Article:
Striatin

Overview

Status: Not yet recruiting
Keywords: Hypertension , Striatin
IRB Number: 00071044
Specialty: Cardiology
Sub Specialties:

Brief Summary

            This study is a logical extension of our previous project entitled “The Genetics of Human Hypertension” which was previously an IRB-approved study utilizing the CCTS (Center for Clinical and Translational Science).  That project has been remarkably productive with many published findings regarding various aspects of hypertension and metabolic syndrome.  This project is a continuation of that study and will focus on one of the findings, but we will continue to collect data in a similar, standardized manner in order to provide additional data to address and extend other findings together with the focused hypothesis detailed in this project.

            In preliminary results, we found that, compared to non-carriers, carriers of a common variant of the striatin gene had a significantly larger increase in systolic pressure when going from a low salt to a generous salt diet.  These results were confirmed in a separate cohort.  This represents one of the few gene variants identified in humans that associate with salt sensitivity (other than certain rare monogenic forms of hypertension).  In other preliminary results, heterozygous knock-out of striatin in mice resulted in increased blood pressure sensitivity to salt.  In vitro cell studies have shown that striatin acts as a scaffold or adapter protein which interacts with the mineralocorticoid receptor (MR) among other cellular proteins and helps mediate some of the rapid, non-genomic effects of aldosterone both in renal tubular cells and in endothelial cells.1,2  Striatin has a similar role in mediating rapid, non-genomic effects of estrogen.3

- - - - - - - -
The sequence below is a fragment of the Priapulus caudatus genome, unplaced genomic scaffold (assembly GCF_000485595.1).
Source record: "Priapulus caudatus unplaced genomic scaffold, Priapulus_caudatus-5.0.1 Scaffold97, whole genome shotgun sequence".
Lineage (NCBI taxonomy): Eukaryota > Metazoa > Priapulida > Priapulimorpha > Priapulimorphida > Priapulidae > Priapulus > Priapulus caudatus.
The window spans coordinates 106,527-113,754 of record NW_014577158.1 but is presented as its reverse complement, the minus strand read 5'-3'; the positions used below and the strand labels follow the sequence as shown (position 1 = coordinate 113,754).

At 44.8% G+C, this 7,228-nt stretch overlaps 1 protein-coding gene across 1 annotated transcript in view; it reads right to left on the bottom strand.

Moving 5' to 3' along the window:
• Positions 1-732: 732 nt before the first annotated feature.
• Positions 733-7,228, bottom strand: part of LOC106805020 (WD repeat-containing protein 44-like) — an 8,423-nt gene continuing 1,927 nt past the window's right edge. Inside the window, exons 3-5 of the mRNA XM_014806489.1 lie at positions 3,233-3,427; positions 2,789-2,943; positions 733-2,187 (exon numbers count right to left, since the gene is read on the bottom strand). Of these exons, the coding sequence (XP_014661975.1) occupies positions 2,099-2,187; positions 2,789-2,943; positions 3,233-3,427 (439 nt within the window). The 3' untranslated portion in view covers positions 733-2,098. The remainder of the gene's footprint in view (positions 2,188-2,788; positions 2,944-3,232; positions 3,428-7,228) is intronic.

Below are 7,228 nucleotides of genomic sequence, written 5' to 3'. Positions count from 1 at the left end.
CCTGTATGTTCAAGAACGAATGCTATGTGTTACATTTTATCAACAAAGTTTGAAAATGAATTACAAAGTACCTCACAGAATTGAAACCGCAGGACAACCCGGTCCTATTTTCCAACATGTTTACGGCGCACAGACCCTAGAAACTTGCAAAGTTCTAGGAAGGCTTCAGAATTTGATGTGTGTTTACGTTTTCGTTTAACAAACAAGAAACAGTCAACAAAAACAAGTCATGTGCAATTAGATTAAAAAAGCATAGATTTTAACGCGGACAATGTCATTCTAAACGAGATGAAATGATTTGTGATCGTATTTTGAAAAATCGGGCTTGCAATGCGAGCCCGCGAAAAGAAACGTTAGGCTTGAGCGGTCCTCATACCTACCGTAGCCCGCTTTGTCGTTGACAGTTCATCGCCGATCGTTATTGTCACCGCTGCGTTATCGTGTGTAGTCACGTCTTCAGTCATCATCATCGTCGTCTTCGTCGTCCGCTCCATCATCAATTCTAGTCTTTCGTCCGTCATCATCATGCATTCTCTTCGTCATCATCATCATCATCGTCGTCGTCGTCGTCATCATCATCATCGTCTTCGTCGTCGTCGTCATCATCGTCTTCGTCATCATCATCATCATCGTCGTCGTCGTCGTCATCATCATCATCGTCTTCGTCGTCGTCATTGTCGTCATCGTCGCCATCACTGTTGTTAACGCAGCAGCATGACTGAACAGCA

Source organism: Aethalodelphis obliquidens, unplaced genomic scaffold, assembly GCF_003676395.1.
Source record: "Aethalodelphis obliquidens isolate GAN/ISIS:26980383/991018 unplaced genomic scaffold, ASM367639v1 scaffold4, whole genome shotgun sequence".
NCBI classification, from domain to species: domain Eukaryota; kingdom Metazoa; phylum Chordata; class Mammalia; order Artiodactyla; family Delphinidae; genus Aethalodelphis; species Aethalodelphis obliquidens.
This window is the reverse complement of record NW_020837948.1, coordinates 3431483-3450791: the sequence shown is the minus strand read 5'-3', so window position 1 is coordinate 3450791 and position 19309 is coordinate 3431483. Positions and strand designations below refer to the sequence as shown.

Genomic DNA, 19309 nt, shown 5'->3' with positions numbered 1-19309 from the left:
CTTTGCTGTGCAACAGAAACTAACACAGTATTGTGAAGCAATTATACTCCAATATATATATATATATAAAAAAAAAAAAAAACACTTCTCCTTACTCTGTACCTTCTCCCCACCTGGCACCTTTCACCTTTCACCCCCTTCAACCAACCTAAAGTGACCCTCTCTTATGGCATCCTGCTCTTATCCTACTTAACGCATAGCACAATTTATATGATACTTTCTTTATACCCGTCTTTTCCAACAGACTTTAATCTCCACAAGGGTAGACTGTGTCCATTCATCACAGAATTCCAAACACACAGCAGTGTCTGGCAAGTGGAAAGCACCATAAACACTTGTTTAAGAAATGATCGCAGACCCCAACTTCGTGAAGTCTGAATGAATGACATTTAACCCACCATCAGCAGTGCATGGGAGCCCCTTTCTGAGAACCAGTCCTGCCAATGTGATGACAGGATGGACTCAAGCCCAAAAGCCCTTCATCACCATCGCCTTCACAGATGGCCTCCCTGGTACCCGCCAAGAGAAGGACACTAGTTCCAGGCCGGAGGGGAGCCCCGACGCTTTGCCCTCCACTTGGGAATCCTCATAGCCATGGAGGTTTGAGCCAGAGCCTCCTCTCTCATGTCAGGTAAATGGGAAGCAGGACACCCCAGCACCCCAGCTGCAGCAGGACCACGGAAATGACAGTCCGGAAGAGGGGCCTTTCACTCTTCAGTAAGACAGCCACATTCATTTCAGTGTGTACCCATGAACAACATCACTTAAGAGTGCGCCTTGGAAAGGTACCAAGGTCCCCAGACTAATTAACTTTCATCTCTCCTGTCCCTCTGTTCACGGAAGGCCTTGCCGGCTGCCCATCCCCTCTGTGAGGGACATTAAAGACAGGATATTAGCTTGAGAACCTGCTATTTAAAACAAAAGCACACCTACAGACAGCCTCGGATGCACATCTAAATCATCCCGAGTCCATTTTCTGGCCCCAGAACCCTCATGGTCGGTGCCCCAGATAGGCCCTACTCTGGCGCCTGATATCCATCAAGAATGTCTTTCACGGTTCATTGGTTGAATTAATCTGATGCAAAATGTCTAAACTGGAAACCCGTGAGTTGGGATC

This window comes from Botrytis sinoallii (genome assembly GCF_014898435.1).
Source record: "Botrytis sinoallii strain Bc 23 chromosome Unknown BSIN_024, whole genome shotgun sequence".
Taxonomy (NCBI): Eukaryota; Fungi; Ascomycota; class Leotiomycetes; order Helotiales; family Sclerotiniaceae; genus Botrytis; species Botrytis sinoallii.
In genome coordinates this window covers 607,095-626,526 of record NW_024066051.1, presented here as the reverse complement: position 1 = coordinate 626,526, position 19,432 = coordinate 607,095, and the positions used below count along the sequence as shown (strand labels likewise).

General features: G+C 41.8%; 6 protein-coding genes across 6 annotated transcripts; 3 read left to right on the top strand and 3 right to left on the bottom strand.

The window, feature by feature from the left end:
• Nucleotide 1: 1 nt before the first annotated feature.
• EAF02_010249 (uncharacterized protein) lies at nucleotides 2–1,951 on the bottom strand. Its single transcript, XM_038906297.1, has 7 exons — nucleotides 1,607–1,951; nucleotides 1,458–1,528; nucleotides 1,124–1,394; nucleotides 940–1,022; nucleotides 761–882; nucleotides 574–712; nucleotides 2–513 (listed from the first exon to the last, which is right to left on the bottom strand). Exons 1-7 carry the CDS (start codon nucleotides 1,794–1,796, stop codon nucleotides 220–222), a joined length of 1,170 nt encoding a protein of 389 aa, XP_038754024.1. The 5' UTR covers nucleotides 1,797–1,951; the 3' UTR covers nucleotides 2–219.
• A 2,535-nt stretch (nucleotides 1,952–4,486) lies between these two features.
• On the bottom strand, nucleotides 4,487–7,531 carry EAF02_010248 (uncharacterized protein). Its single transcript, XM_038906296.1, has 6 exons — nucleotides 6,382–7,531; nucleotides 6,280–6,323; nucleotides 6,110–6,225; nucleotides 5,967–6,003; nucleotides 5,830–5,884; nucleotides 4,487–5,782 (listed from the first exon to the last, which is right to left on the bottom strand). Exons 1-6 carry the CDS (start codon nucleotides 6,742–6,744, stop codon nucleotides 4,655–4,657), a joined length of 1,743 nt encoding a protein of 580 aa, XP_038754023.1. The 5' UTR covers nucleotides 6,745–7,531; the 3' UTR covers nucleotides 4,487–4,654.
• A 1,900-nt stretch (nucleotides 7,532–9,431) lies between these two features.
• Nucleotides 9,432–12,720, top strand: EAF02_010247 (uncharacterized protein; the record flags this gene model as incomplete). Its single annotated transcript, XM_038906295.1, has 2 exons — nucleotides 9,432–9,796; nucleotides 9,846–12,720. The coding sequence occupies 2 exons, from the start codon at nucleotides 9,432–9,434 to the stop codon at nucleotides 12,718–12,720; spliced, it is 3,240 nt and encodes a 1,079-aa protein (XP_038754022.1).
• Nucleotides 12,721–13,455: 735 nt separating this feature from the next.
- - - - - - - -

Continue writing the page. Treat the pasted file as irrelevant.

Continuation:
The overall objective of this study is to further characterize the vascular, renal, and molecular consequences of the human striatin variant.  Specifically we will test the hypothesis that striatin genotype status identifies subsets of hypertensive subjects that differ in:  1) vascular function, 2) vascular and renal responses to changes in sodium intake and 3) aldosterone responses to acute and chronic stimuli.

 

Detailed Description

This study is a logical extension of our previous project entitled “The Genetics of Human Hypertension” which was previously an IRB-approved study utilizing the CCTS (Center for Clinical and Translational Science). That project has been remarkably productive with many published findings regarding various aspects of hypertension and metabolic syndrome. This project is a continuation of that study and will focus on one of the findings, but we will continue to collect data in a similar, standardized manner in order to provide additional data to address and extend other findings together with the focused hypothesis detailed in this project. In preliminary results, we found that, compared to non-carriers, carriers of a common variant of the striatin gene had a significantly larger increase in systolic pressure when going from a low salt to a generous salt diet. These results were confirmed in a separate cohort. This represents one of the few gene variants identified in humans that associate with salt sensitivity (other than certain rare monogenic forms of hypertension). In other preliminary results, heterozygous knock-out of striatin in mice resulted in increased blood pressure sensitivity to salt. In vitro cell studies have shown that striatin acts as a scaffold or adapter protein which interacts with the mineralocorticoid receptor (MR) among other cellular proteins and helps mediate some of the rapid, non-genomic effects of aldosterone both in renal tubular cells and in endothelial cells.1,2 Striatin has a similar role in mediating rapid, non-genomic effects of estrogen.

Principal Investigator: Paul Hopkins